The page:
Prolapsed Intervertebral Disk (PIVD)

If spine pain becomes severe enough to interfere with your daily routine or is associated with swelling, tenderness, or redness, it’s important to seek medical attention.

At Complete Orthopedics, our team of expert spine specialists is adept at managing spine pain with both surgical and non-surgical techniques. We examine your symptoms, determine the underlying issue, and recommend the best treatment options, including surgery if required.

Serving New York City and Long Island, we are affiliated with six hospitals, offering cutting-edge spine surgery and comprehensive orthopedic services. You can schedule a consultation with our orthopedic surgeons either online or by phone.

Learn about the common causes of spine pain and explore the various treatment options available, including when surgery might be necessary.


PIVD, or Prolapsed Intervertebral Disc, is a condition that occurs when the material inside a spinal disc bulges or ruptures through the outer layer and compresses the nerves in the spinal canal. This can cause pain, numbness, weakness, and other symptoms.

PIVD can be caused by age-related wear and tear, injury, or degenerative conditions. Treatment options range from conservative measures like rest and physical therapy to more invasive procedures like surgery. If you suspect you may have PIVD, it’s important to seek medical attention to determine the best course of action for your specific case.

Diagram of herniated disc or prolapsed intervertebral disk


The herniated disk also known as the prolapsed intervertebral disk is a condition affecting the spine frequently causing neck pain or back pain. The intervertebral disk is a disc-shaped circular tissue present between the adjacent vertebrae. The disk acts as a cushion between two vertebrae and provides stability.

Anatomy of the Intervertebral disk

The intervertebral disks consist of a thick fibrous outer layer known as the annulus and a soft center known as the nucleus pulposus. The outer layer adjoining the vertebrae is known as the endplate. The endplate is formed by cartilage that contributes to the growth of the vertebra. The endplate is thick in childhood and gradually decreases in thickness.

The annulus fibrosis consists of concentric layers of thick fibers which imparts it the property of elasticity while being tough. The nucleus pulposus has a watery gel-like consistency giving it the ability to resist compression and allow cushioning action. The sinuvertebral nerve arises from the dorsal root ganglion and supplies the most superficial layer of the annulus fibrosis.

MRI of the lumbar spine in the sagittal section showing disc bulge.

MRI of the lumbar spine in the sagittal section showing disc bulge.


A disc herniation results from the protrusion/extrusion of the nucleus pulposus through the annulus fibrosis of the disk. The vertebral canal has only enough room for the spinal cord/spinal nerves and the spinal fluid. The herniated disk causes inflammation and impinges/compresses the nerves/spinal cord causing symptoms of pain.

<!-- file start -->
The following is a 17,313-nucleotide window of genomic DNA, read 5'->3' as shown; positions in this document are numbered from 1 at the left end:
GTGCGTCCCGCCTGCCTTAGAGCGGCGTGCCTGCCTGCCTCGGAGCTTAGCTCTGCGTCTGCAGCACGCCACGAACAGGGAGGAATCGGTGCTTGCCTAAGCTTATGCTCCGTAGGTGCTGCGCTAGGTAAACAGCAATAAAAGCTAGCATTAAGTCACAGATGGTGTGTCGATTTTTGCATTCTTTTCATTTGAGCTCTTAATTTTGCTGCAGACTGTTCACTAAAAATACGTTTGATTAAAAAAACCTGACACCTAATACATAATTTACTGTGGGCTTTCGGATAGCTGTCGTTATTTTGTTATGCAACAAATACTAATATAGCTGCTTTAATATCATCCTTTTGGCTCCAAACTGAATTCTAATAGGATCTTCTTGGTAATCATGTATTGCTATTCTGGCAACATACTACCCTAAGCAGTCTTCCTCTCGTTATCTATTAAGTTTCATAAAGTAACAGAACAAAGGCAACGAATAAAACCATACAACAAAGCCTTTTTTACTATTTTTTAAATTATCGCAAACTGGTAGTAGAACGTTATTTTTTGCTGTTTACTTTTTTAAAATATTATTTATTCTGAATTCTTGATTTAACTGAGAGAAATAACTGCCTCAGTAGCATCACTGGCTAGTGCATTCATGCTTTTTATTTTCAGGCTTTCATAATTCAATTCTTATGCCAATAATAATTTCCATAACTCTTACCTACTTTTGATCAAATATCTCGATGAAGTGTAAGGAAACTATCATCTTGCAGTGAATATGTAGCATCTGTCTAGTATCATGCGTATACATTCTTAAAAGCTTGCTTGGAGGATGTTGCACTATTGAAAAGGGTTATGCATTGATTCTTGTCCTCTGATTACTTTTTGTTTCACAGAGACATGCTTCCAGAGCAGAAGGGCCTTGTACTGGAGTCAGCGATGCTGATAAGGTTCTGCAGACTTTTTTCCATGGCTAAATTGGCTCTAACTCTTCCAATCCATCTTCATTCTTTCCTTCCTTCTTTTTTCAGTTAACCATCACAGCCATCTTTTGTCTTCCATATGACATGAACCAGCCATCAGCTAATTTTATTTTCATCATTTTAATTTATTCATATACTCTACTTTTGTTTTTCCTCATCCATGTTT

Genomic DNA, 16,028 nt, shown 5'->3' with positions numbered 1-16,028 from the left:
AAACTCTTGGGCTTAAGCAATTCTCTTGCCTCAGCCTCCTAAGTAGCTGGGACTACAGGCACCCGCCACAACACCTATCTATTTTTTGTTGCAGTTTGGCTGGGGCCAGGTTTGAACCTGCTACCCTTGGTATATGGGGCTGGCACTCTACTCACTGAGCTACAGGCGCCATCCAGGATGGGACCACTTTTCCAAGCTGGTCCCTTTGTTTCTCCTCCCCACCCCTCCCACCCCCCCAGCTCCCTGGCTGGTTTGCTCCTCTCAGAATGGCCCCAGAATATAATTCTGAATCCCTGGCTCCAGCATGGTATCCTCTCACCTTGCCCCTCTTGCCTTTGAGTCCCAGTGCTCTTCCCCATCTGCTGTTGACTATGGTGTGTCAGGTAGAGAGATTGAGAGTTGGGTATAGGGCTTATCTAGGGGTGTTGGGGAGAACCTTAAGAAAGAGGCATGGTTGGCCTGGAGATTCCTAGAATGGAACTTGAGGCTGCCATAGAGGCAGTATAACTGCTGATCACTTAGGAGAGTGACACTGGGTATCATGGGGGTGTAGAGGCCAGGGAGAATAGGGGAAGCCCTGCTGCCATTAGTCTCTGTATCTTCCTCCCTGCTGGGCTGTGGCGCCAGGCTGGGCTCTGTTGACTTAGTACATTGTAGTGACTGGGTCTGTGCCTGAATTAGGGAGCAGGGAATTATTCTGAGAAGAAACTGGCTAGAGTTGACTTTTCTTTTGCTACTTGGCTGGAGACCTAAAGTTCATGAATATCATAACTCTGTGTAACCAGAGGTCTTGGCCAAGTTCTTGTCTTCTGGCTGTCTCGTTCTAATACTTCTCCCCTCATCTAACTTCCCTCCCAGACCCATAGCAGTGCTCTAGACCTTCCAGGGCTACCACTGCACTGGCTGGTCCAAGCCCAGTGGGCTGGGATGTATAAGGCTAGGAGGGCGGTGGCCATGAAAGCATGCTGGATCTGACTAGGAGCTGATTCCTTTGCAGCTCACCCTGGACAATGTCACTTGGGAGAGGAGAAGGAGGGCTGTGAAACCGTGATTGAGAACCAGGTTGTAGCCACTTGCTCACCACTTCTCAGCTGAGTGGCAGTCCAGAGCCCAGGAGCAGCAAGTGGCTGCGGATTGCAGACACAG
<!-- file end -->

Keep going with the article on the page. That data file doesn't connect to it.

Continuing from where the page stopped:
Classification based on anatomy

The herniated disc may either occur in the form of protrusion where the nucleus pulposus is still covered by a thin layer of the annulus fibrosis. In the case of disk extrusion, the nucleus pulposus herniates through the annulus fibrosis but is still contained within the disc space. In cases where the herniated nucleus pulposus loses contact with the original disk material, it is known as disk sequestration.

MRI image showing multiple disc herniations.

MRI image showing multiple disc herniations.


Classification based on location

The disk may herniate centrally known as central disk herniation. The disk material commonly compresses the spinal cord and in severe cases may result in cauda equina syndrome. Most frequently, the disk material herniated to the sides known as posterolateral/paracentral disk herniation.

In paracentral disk herniation descending nerve roots are commonly compressed leading to symptoms of pain in the area supplied by the nerve. Less commonly, the disk may herniate at extreme sides known as foraminal (far lateral) herniation. In foraminal herniation, the nerve exiting the foramen is impinged leading to symptoms.

Axial section of the spine showing central disc herniation.

Axial section of the spine showing central disc herniation.


Prolapsed Intervertebral Disk Causes

The herniated disk in the majority of the cases occur in the lower back (lumbar spine) and the rest of the cases involve the neck (cervical spine). The prolapsed intervertebral disk is more common in adults aged 30 and more as with age the nucleus pulposus starts losing the water content, making it more susceptible to injuries.